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All things Pharma

Life after PGEA

Planning your meetings in the new GMS world

Paul Midgley of Healthcare Partnership looks at the combined effects of the new practice-based GMS and PMS contracts, GP appraisal, revalidation and the greater use of skill mix on what type of educational meeting will meet the needs of the Pharma representative’s customers now PGEA has ended.

Background – the move from PGEA to PDP

The Postgraduate Education Allowance (PGEA) for GPs, introduced back in 1990 with the first GMS contract, failed to deliver consistent, high-quality continuing medical education leading to improved delivery of patient care. The spread between the best and the worst of the 10 000 practices in the United Kingdom is still wide. In a matter of minutes one can travel from paperless practices with integrated teams which have developed skill mix with triage, nurse practitioners heading a nursing team, healthcare assistants, and other in house enhanced services, to those where the prescribing is suspect and the consultations perfunctory, performed with the sole aids of prescription pads, sick notes, unchecked equipment and barely any use of IT. The new contracts aim to remedy this. How?

Goodbye PGEA, hello CPD

PGEA was scrapped on April 1st 2004 with the advent of the new GMS contract. CPD, in the guise of Personal (PDP) and Practice (PPDP) development plans, aims to bridge the gap between time spent learning and the practical application of what has been learnt. This move to CPD is a direct result of the former Chief Medical Officer Sir Kenneth Calman’s ‘Review of Continuing Professional Development in General Practice’ (1998) publication. This review added a surge of energy to the “corporate” rather than the “independent practitioner” vision of primary care that has now culminated in the new practice-based GMS and PMS contracts. Calman’s review was a response to the criticism that the postgraduate education allowance has been based on an educational model which is “didactic, uni-professional and top-down,” rarely involved the whole practice team, and showed little evidence of any “convincing benefits to patient care.” Calman’s doctrine became enshrined in the NHS Plan in 2000 – signalling a move away from PGEA to a system of PDPs as the way to manage doctors’ education and professional development, and PPDP to manage the organisational development of the practice unit.

PDP/PPDP – the new way of documenting Continuing Professional Development Personal and practice development plans are a hybrid approach which combine documented personal learning within an organisational development framework. Successful training and development interventions contain features that predispose to, enable, and reinforce changes that deliver information, rehearse behaviours, and provide reminders and feedback. Effective strategies also use contextual and motivational influences. You need look no further than the very effective systems employed within the Pharmaceutical Industry for training and developing employees to judge the relative efficacy of these methods. Personal and practice development plans call for the construction of learning portfolios for all the practice team (doctors, nurses, managerial and admin staff) which take account of the development needs of the practice or department as well as the individuals in it. The plans therefore combine a systems approach to change management, with self-directed learning holding the key to harness motivation and maximise the impact of time spent learning. PDP/PPDP represents a gradual shift away from individual to organisational performance as a proxy measure for quality. The involvement of patient feedback (encouraged by the Quality and Outcomes framework) will strengthen the process, ensure local responsiveness, and guard against the loss of personal care.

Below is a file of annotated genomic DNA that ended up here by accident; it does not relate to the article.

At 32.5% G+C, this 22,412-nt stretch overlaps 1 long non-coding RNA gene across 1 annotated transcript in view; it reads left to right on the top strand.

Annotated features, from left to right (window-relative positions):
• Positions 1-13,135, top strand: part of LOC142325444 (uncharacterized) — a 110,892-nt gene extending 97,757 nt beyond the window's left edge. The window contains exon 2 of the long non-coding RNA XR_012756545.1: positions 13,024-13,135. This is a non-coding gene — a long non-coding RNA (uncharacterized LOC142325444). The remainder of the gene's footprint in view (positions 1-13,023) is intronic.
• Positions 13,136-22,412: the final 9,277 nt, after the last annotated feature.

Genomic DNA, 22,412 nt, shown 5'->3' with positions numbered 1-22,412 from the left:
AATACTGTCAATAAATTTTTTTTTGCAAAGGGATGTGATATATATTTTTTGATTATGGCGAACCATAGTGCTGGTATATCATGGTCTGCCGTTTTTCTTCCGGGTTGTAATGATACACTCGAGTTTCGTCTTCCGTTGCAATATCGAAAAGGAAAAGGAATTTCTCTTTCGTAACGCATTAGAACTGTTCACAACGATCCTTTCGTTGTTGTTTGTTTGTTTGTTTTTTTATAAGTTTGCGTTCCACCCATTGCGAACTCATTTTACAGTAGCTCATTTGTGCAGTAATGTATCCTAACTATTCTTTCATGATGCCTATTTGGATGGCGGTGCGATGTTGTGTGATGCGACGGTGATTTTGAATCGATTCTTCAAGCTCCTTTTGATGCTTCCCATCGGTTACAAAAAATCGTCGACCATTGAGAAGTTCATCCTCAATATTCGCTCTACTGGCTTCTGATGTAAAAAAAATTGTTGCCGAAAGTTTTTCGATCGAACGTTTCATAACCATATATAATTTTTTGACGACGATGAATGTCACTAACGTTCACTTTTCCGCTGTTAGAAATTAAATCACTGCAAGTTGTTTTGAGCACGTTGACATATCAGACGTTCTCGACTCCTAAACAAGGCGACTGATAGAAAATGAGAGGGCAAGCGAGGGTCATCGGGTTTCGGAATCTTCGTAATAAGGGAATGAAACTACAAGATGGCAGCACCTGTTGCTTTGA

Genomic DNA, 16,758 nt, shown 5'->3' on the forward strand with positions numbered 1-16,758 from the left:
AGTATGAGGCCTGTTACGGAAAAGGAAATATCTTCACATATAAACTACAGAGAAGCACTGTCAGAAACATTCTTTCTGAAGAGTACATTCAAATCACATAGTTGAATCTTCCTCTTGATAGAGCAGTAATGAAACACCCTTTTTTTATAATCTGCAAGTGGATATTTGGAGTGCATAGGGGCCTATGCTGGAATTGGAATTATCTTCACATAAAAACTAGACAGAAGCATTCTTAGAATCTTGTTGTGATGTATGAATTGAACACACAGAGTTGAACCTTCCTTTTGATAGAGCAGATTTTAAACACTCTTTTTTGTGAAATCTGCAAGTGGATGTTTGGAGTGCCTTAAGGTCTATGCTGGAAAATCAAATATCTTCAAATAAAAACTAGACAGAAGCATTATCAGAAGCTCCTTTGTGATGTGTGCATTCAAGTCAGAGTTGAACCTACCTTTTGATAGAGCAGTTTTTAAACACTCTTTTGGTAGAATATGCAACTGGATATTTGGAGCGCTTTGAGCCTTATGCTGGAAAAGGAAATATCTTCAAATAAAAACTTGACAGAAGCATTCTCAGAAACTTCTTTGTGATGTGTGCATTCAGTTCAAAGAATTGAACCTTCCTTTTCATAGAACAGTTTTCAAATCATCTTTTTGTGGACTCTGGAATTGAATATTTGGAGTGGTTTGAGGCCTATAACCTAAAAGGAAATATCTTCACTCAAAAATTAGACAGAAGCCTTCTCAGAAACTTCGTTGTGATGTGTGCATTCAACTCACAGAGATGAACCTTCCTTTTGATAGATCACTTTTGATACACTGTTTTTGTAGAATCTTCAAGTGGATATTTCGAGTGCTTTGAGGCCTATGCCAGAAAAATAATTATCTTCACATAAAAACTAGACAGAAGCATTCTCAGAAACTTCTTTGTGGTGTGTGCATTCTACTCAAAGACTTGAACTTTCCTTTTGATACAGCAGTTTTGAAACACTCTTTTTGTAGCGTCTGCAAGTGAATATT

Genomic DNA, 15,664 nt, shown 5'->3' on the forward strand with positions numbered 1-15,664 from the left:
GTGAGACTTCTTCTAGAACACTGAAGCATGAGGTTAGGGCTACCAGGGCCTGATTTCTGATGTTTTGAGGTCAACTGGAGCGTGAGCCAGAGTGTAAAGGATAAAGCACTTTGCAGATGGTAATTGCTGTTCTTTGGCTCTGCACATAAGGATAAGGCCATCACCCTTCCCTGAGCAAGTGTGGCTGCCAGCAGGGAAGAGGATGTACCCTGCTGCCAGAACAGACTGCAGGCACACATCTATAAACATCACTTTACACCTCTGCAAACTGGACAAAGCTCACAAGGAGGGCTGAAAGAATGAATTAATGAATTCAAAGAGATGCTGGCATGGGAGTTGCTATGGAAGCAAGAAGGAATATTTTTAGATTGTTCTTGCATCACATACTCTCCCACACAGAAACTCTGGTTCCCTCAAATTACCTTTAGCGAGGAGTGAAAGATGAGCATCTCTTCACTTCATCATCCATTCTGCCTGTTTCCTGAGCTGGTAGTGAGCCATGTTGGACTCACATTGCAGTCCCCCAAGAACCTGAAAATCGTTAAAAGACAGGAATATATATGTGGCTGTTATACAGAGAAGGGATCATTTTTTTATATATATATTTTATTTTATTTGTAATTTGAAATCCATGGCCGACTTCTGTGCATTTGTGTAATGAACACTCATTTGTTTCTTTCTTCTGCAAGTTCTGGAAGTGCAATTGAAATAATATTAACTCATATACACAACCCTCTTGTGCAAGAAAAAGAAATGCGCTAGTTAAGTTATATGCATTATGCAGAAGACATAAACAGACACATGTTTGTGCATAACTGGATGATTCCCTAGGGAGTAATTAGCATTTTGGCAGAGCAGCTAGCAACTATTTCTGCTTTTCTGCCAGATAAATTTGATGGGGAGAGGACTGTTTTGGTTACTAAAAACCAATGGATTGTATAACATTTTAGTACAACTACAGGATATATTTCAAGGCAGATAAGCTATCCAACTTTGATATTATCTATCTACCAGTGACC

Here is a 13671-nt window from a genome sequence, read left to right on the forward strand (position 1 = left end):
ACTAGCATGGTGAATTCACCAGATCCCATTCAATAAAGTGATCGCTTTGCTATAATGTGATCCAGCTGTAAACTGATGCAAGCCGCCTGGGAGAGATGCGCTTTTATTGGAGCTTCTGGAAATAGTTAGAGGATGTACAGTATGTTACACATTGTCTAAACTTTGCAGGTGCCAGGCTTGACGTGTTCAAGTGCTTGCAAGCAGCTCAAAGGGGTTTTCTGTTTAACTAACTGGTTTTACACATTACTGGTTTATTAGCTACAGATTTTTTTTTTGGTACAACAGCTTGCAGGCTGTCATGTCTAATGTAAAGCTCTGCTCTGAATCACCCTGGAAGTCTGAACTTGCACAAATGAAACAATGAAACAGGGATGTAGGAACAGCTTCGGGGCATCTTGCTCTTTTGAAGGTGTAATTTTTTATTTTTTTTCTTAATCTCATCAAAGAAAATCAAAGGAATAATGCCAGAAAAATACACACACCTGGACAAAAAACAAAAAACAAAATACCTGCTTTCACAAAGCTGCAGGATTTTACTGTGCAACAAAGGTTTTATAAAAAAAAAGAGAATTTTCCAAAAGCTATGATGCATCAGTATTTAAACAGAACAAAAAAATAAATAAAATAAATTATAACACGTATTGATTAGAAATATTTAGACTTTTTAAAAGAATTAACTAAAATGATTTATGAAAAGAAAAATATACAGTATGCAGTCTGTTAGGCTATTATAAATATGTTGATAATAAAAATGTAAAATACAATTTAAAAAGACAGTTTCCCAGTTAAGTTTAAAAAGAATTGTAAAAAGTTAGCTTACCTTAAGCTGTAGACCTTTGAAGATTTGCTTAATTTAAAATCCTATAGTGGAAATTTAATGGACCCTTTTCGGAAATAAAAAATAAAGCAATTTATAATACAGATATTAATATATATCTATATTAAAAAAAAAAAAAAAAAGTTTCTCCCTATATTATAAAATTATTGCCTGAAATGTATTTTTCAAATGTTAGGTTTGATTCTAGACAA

What elements are driving CPD in primary care under nGMS?

Quality and Outcomes Framework The new GMS contract encourages practices to seek patient involvement by incentivising the running of annual Patient Satisfaction Surveys, and getting patients involved in reviewing the results alongside the practice, by providing 70 points on the ‘Quality and Outcomes framework’. Practices will need help establishing ‘Patient Participation Groups’. There are a further 29 points for attending to a range of training issues, including PDPs for all nursing staff, appraisals for all staff, and regular Critical Event audit. All staff are also encouraged to regularly update basic life-support skills.